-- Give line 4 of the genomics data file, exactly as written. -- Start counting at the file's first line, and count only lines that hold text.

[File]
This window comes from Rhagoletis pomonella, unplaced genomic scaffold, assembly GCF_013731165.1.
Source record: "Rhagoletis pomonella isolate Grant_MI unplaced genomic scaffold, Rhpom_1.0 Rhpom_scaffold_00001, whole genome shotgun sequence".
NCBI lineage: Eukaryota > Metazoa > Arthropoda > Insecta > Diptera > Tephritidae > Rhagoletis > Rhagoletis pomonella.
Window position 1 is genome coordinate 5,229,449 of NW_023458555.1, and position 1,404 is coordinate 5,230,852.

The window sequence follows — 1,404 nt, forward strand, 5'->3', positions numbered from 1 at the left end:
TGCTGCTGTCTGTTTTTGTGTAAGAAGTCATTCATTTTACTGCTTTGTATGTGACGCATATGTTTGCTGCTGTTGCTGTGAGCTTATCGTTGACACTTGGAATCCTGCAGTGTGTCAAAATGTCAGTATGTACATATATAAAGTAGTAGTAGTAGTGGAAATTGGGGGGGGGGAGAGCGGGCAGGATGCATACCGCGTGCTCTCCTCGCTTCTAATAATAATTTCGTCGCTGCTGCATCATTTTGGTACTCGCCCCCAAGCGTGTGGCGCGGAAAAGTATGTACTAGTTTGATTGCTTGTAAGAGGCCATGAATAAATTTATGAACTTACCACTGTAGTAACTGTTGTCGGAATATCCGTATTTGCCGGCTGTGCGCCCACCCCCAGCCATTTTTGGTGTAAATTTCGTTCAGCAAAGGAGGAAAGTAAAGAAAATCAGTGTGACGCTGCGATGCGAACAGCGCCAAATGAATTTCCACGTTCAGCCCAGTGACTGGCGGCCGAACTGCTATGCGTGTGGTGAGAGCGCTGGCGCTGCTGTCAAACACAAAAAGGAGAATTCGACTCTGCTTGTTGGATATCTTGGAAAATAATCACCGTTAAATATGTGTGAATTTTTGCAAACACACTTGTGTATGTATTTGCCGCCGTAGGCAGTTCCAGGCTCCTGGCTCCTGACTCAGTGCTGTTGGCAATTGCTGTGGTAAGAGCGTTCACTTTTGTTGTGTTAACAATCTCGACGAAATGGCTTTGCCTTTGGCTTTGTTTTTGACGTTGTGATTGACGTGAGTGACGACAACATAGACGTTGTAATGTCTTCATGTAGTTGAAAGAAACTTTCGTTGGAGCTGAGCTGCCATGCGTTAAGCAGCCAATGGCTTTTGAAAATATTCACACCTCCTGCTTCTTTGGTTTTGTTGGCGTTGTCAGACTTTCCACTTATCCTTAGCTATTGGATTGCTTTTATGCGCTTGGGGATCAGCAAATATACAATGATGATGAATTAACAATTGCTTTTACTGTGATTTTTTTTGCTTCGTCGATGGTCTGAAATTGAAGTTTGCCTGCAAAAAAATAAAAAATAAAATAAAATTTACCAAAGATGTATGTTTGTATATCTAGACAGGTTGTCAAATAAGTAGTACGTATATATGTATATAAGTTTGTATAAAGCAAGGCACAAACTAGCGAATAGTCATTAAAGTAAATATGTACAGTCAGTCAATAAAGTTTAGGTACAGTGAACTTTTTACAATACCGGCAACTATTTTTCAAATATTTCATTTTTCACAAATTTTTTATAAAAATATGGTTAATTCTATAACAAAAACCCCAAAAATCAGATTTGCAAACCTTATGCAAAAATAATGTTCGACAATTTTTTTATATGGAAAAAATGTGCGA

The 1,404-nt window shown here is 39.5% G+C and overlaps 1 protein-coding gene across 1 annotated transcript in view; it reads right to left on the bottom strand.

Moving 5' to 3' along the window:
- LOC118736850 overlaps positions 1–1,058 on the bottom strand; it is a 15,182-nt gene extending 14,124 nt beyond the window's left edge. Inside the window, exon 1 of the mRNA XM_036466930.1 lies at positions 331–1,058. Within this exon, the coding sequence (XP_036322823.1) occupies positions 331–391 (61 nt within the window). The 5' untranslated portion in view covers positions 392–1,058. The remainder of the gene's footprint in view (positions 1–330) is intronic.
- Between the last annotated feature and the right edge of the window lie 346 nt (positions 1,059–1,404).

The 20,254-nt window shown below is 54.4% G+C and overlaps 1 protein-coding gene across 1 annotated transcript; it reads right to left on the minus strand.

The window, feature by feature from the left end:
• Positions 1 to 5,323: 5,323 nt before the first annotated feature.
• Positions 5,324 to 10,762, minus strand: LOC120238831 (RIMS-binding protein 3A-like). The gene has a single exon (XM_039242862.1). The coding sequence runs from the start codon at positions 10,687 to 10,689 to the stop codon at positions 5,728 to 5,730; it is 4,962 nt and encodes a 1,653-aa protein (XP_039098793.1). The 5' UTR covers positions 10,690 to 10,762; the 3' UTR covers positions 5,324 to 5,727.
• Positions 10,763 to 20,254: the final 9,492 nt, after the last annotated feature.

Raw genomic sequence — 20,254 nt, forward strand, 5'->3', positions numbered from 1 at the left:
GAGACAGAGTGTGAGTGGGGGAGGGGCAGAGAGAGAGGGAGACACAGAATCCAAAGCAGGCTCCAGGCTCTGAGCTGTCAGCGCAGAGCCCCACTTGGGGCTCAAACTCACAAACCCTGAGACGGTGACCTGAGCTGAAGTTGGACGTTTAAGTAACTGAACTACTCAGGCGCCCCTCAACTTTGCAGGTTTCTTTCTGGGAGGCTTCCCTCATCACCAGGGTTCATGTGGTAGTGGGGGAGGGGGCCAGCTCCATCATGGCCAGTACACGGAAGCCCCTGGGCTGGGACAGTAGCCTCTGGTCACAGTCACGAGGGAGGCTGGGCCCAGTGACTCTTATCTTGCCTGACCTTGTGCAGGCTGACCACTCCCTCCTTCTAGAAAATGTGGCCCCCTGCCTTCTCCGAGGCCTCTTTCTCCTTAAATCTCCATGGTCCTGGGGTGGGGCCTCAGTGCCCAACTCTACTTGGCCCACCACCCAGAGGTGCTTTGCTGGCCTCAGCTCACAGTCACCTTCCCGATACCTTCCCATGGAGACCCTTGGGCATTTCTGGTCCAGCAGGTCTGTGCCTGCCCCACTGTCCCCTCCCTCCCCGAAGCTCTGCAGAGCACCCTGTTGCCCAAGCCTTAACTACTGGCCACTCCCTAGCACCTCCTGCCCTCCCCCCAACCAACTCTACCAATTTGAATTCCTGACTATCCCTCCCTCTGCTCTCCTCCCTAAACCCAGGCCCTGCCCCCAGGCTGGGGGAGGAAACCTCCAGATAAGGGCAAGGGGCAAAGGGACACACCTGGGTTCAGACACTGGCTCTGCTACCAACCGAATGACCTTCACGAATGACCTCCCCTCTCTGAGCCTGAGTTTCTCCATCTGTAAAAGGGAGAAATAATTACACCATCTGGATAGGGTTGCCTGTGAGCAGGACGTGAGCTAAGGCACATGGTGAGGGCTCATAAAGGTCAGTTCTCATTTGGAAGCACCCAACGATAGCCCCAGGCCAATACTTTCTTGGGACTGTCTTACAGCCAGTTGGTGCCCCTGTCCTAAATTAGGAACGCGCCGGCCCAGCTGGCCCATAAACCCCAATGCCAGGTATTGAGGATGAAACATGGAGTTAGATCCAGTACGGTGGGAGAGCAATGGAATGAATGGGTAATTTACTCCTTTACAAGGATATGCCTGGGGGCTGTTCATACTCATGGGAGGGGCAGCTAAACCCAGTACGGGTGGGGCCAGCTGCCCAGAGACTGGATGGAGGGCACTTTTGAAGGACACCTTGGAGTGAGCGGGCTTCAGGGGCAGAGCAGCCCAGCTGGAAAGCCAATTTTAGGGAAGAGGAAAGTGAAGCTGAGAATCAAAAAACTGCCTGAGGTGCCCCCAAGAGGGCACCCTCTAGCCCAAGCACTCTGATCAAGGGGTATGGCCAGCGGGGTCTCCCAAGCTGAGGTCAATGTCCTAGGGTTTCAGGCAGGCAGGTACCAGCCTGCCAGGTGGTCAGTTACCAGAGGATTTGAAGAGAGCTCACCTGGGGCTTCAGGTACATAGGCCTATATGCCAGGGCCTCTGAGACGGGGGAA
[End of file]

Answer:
Window position 1 is genome coordinate 5,229,449 of NW_023458555.1, and position 1,404 is coordinate 5,230,852.